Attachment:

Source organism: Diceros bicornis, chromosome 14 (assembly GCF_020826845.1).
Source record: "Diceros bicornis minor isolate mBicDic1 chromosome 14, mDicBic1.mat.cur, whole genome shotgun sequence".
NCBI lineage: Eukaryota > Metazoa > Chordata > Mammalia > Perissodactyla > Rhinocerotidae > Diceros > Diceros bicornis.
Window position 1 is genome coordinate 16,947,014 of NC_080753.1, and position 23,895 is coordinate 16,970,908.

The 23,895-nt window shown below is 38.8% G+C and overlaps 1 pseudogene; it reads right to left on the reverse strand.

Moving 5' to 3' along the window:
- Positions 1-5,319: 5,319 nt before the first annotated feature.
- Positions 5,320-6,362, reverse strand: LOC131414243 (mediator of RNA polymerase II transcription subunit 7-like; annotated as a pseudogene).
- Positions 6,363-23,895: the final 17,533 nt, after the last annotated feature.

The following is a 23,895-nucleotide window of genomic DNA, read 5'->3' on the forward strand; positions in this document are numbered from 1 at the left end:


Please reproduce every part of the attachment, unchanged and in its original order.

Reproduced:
Source organism: Diceros bicornis, chromosome 14 (assembly GCF_020826845.1).
Source record: "Diceros bicornis minor isolate mBicDic1 chromosome 14, mDicBic1.mat.cur, whole genome shotgun sequence".
NCBI lineage: Eukaryota > Metazoa > Chordata > Mammalia > Perissodactyla > Rhinocerotidae > Diceros > Diceros bicornis.
Window position 1 is genome coordinate 16,947,014 of NC_080753.1, and position 23,895 is coordinate 16,970,908.

The 23,895-nt window shown below is 38.8% G+C and overlaps 1 pseudogene; it reads right to left on the reverse strand.

Moving 5' to 3' along the window:
- Positions 1-5,319: 5,319 nt before the first annotated feature.
- Positions 5,320-6,362, reverse strand: LOC131414243 (mediator of RNA polymerase II transcription subunit 7-like; annotated as a pseudogene).
- Positions 6,363-23,895: the final 17,533 nt, after the last annotated feature.

The following is a 23,895-nucleotide window of genomic DNA, read 5'->3' on the forward strand; positions in this document are numbered from 1 at the left end: